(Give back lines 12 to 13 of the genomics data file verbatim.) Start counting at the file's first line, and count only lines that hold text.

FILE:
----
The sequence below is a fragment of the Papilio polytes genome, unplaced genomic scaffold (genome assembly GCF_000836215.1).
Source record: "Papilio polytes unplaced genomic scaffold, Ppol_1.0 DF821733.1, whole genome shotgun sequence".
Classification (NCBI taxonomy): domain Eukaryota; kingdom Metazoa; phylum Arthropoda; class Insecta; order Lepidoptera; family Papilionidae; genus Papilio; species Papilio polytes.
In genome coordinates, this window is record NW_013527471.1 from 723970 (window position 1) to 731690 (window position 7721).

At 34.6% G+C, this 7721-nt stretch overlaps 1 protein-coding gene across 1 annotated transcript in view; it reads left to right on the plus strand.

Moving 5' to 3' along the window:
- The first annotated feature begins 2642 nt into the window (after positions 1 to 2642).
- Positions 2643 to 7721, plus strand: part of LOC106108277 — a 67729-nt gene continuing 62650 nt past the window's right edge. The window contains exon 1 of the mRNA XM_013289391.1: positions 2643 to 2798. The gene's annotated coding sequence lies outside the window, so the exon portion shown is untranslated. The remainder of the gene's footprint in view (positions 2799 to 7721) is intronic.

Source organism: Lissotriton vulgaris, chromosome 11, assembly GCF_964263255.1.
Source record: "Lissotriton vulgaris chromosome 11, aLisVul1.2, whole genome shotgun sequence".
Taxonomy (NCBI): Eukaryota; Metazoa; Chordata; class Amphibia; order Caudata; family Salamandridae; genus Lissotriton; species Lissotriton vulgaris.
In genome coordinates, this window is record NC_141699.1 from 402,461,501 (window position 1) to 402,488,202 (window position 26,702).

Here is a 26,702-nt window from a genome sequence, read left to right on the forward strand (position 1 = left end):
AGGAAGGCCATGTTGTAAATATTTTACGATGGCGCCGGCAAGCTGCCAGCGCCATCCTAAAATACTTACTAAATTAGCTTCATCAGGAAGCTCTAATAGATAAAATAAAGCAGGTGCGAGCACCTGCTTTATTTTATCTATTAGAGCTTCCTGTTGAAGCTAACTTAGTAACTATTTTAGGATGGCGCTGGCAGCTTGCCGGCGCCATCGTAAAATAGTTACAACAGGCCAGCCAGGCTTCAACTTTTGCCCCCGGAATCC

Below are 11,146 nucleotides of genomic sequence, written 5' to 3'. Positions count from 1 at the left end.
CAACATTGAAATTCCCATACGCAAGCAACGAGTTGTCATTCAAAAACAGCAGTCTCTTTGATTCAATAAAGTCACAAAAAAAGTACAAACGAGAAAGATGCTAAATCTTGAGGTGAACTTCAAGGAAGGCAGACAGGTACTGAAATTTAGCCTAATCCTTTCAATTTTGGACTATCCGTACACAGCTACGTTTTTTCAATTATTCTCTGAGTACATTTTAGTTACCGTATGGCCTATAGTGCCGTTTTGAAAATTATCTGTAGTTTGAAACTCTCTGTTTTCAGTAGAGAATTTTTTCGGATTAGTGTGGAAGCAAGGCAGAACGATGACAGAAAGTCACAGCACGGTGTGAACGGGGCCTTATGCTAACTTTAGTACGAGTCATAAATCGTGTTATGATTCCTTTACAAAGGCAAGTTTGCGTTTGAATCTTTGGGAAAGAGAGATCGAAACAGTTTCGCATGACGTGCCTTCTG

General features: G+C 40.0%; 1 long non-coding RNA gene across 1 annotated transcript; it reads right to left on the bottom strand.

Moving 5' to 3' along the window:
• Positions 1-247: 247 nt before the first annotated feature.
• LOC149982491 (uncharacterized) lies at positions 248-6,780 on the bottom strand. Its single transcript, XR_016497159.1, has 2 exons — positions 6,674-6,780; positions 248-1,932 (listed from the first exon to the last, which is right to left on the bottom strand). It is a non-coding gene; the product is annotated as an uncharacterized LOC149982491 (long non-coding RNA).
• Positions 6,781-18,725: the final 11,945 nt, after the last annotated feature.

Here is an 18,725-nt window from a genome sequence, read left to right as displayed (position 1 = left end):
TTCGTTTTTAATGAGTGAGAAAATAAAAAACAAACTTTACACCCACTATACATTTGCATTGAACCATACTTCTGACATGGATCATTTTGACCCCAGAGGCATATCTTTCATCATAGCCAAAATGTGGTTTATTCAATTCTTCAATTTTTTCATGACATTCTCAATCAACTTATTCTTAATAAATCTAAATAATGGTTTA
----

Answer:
In genome coordinates, this window is record NC_141699.1 from 402,461,501 (window position 1) to 402,488,202 (window position 26,702).

Here is a 26,702-nt window from a genome sequence, read left to right on the forward strand (position 1 = left end):